GolfRSA Proteas to star in Astor Trophy

South Africa’s top ranked Caitlyn Macnab will lead the Proteas into battle at the 2019 Astor Trophy at Royal Colwood Golf Club in Canada from 28 August.

CAPE TOWN, 23 August 2019 – South Africa’s number one ranked Caitlyn Macnab will lead a youthful Protea team in the 2019 Astor Trophy at Royal Colwood Golf Club in Canada from 28 August to 1 September.

The Serengeti golfer will line up alongside fellow GolfRSA Elite Squad members Kaylah Williams from Durbanville Golf Club, Ebotse’s Kiera Floyd and Auburn University stand-out Kaleigh Telfer from Bryanston Country Club in the quadrennial championship against Canada, Australia, Great Britain and Ireland and New Zealand.

“I believe we have a good balance of youth and experience for the battle ahead,” said Womens Golf South Africa President Sally Greasley.

GolfRSA Elite Squad member Kiera Floyd

“Kaleigh is 21, Cat and Kaylah are 17 and Kiera is 14, so the team is relatively young. However, all four players have played and performed at international level for a few years now.

“Caitlyn and Kiera represented South Africa in the All-Africa Junior Golf Challenge and Toyota Junior Golf World Cup this year and played together in the R&A Girls Amateur Championship in Scotland this month.

“Kaleigh has been representing the country on the international stage since the Youth Olympics in 2014. She played with Caitlyn in the World Amateur Team Championship in Ireland last year, contested the first Augusta National Women’s Amateur in April and has been competing at the top level on the US collegiate circuit with great success.

“Kaylah made her international debut in the Junior Open and represented South Africa in the All India Ladies Amateur last year. Last month she competed in the Annika Invitational Europe and the Stenson Sunesson Junior Challenge, where she finished an impressive seventh. Our players certainly won’t feel daunted by the competition.

GolfRSA Elite Squad member Kaylah Williams

“All the countries have squad systems and the teams are all notably younger this year. We continue to strive for good results, but there is a greater emphasis on development opportunities for the players. We are all excited to give our most promising young talents the chance to compete against the best and gain valuable experience to further their careers.”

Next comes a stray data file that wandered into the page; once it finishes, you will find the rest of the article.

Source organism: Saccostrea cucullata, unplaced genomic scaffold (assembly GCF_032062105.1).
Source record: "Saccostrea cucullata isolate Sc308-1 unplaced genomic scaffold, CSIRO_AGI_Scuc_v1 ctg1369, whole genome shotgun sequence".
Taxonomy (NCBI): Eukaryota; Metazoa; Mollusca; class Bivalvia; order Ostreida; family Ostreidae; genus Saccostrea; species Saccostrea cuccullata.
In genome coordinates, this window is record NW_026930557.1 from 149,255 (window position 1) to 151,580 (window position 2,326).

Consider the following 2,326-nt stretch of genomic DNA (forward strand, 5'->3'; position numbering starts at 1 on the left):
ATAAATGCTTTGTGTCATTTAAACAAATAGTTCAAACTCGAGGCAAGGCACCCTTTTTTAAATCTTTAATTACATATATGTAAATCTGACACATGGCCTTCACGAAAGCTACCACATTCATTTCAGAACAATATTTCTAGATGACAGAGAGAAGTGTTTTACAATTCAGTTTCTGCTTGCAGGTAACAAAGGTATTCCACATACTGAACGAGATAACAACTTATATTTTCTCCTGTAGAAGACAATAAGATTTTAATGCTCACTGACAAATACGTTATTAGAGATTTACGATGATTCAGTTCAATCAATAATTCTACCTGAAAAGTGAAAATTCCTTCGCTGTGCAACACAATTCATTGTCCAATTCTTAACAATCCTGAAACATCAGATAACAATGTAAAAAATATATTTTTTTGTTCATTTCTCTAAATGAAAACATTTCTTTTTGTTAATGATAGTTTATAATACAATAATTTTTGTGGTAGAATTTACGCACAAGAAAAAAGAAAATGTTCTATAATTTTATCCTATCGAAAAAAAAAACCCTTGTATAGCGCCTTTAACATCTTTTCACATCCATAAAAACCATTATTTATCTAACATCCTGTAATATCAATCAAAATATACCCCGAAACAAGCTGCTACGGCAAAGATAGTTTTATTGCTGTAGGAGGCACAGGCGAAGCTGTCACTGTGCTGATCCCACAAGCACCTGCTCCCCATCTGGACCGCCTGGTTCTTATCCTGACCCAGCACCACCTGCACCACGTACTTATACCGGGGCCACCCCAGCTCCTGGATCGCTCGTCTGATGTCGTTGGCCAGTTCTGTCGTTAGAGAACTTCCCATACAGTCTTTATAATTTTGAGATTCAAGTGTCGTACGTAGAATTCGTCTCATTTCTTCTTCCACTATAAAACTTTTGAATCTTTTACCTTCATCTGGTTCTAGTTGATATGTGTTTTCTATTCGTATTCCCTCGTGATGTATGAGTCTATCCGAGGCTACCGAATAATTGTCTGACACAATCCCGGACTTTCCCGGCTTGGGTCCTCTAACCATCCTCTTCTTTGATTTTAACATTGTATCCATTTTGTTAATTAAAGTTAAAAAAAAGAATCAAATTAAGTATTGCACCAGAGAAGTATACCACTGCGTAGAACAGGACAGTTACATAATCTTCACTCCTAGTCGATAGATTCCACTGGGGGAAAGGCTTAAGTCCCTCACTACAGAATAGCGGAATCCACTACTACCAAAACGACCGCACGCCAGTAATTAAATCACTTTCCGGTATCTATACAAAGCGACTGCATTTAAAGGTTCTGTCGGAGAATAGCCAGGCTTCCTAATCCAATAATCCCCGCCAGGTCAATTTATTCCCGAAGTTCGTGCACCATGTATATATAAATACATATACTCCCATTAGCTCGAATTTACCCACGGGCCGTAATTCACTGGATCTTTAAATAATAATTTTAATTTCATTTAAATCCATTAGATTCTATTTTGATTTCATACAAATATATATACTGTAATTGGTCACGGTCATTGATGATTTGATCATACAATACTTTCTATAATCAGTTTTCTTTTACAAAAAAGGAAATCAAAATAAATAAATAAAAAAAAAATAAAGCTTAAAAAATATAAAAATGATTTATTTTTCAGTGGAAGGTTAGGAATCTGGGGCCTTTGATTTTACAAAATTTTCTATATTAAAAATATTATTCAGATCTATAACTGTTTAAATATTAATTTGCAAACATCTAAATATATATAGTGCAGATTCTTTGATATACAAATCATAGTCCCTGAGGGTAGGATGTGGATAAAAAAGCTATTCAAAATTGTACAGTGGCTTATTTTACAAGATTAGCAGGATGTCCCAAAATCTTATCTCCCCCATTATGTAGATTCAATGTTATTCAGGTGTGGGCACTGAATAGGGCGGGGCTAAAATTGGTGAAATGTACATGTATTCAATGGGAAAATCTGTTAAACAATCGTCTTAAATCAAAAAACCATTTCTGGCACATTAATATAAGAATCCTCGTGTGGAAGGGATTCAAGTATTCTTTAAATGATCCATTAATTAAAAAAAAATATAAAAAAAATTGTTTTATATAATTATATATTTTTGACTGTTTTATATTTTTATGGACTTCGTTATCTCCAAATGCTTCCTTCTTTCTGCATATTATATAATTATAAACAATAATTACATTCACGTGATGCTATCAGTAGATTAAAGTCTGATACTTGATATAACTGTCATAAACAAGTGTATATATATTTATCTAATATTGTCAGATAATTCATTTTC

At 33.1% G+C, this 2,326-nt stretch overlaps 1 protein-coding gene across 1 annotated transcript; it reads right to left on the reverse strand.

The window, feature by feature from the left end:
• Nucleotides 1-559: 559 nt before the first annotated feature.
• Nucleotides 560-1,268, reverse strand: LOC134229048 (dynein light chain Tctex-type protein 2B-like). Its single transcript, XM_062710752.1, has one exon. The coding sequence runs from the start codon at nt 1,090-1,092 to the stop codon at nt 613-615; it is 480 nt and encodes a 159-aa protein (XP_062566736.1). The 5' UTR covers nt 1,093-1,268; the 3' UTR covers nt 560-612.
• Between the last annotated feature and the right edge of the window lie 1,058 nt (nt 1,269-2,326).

Since the R&A Girls Amateur, Macnab and Floyd have played a few rounds of golf as they made their way to London with Greasley. They met up with Williams at Heathrow and arrived in Canada on Thursday night, with Telfer flying up from Alabama on Friday evening.

Formerly known as the Commonwealth Women’s Championship, the round robin event was first hosted in 1959 on the Old Course at St. Andrews. The tournament name was changed to the Astor Trophy when Ireland was added to the event in 2007.

Kaleigh Telfer of South Africa plays from a bunker on the No. 18 hole during the final round of the Augusta National Women’s Amateur, Saturday, April 6, 2019.

Since its inception, Great Britain and Ireland have won the Astor Trophy eight times, defending champions Australia have won five times and Canada is a two-time winner.

South Africa’s best performances were third place finishes in 2007 at Royal Johannesburg & Kensington, and in 2011 at Fairhaven Golf Club in England. In the 2015 edition at The Grange Golf Club in Australia, Lora Assad, Michaela Fletcher, Bertine Strauss, Ivanna Samu and Eleonora Galletti combined for fifth overall.

The format for each round is foursomes and singles and all the countries face each other once over five rounds.

“In the past, teams comprised of five players with one player sitting out the foursomes in each round, but a decision was made to reduce the teams to four players each from 2019,” said Greasley. “We hope to play practice rounds on Saturday and Sunday before the official practice round on Monday. It will be good to shake off any jetlag and test our pairings for the tournament.”

The Proteas will face Australia in round one, Great Britain and Ireland second, New Zealand in the third round, Canada fourth and have a bye on the final day.

The host nation will be represented by Mary Parsons, Noémie Paré, Emily Zhu and Brooke Rivers while the Australians are also fielding a young side that features US college-based golfers Kirsty Hodgkins, Stacey White, Emily Mahar and Amelia Grohn.

English trio Lily May Humphreys, Emily Toy and Alice Hewson and Olivia Mehaffey from Ireland are teeing it up for Great Britain and Ireland and Wenyung Keh, Carmen Lim and Amelia Garvey debut for New Zealand alongside Julianne Alvarez, making her third Astor Trophy appearance.

Written and released by Lali Stander on behalf of GolfRSA.